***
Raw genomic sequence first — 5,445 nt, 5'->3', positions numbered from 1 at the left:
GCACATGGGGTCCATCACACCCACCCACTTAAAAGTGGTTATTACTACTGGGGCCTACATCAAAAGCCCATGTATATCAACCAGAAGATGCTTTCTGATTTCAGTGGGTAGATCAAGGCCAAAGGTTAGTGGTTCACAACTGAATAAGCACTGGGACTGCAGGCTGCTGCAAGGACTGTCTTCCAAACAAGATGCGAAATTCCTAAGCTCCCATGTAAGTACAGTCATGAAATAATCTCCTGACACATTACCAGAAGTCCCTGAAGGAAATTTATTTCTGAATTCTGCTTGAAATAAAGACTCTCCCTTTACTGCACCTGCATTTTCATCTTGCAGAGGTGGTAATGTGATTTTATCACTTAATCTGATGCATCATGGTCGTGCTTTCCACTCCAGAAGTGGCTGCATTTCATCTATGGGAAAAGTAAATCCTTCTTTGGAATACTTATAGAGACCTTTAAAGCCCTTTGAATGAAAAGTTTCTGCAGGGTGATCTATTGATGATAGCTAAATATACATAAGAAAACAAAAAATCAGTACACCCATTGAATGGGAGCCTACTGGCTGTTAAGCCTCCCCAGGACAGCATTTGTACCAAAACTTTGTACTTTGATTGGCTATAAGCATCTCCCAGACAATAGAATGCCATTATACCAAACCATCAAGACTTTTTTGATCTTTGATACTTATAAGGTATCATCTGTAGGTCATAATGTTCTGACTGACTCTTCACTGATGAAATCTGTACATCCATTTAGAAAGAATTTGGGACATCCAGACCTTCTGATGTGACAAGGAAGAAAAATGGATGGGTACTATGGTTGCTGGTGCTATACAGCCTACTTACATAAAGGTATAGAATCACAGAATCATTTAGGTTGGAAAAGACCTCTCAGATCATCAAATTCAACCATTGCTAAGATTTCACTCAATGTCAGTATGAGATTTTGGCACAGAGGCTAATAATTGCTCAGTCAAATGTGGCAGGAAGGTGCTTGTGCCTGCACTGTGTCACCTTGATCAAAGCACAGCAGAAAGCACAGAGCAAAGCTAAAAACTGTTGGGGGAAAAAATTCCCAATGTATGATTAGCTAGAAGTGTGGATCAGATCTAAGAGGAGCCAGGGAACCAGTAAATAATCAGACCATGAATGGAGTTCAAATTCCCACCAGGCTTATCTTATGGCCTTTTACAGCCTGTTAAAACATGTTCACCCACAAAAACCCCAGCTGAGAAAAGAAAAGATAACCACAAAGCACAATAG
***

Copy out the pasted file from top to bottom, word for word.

Raw genomic sequence first — 5,445 nt, 5'->3', positions numbered from 1 at the left:
GCACATGGGGTCCATCACACCCACCCACTTAAAAGTGGTTATTACTACTGGGGCCTACATCAAAAGCCCATGTATATCAACCAGAAGATGCTTTCTGATTTCAGTGGGTAGATCAAGGCCAAAGGTTAGTGGTTCACAACTGAATAAGCACTGGGACTGCAGGCTGCTGCAAGGACTGTCTTCCAAACAAGATGCGAAATTCCTAAGCTCCCATGTAAGTACAGTCATGAAATAATCTCCTGACACATTACCAGAAGTCCCTGAAGGAAATTTATTTCTGAATTCTGCTTGAAATAAAGACTCTCCCTTTACTGCACCTGCATTTTCATCTTGCAGAGGTGGTAATGTGATTTTATCACTTAATCTGATGCATCATGGTCGTGCTTTCCACTCCAGAAGTGGCTGCATTTCATCTATGGGAAAAGTAAATCCTTCTTTGGAATACTTATAGAGACCTTTAAAGCCCTTTGAATGAAAAGTTTCTGCAGGGTGATCTATTGATGATAGCTAAATATACATAAGAAAACAAAAAATCAGTACACCCATTGAATGGGAGCCTACTGGCTGTTAAGCCTCCCCAGGACAGCATTTGTACCAAAACTTTGTACTTTGATTGGCTATAAGCATCTCCCAGACAATAGAATGCCATTATACCAAACCATCAAGACTTTTTTGATCTTTGATACTTATAAGGTATCATCTGTAGGTCATAATGTTCTGACTGACTCTTCACTGATGAAATCTGTACATCCATTTAGAAAGAATTTGGGACATCCAGACCTTCTGATGTGACAAGGAAGAAAAATGGATGGGTACTATGGTTGCTGGTGCTATACAGCCTACTTACATAAAGGTATAGAATCACAGAATCATTTAGGTTGGAAAAGACCTCTCAGATCATCAAATTCAACCATTGCTAAGATTTCACTCAATGTCAGTATGAGATTTTGGCACAGAGGCTAATAATTGCTCAGTCAAATGTGGCAGGAAGGTGCTTGTGCCTGCACTGTGTCACCTTGATCAAAGCACAGCAGAAAGCACAGAGCAAAGCTAAAAACTGTTGGGGGAAAAAATTCCCAATGTATGATTAGCTAGAAGTGTGGATCAGATCTAAGAGGAGCCAGGGAACCAGTAAATAATCAGACCATGAATGGAGTTCAAATTCCCACCAGGCTTATCTTATGGCCTTTTACAGCCTGTTAAAACATGTTCACCCACAAAAACCCCAGCTGAGAAAAGAAAAGATAACCACAAAGCACAATAG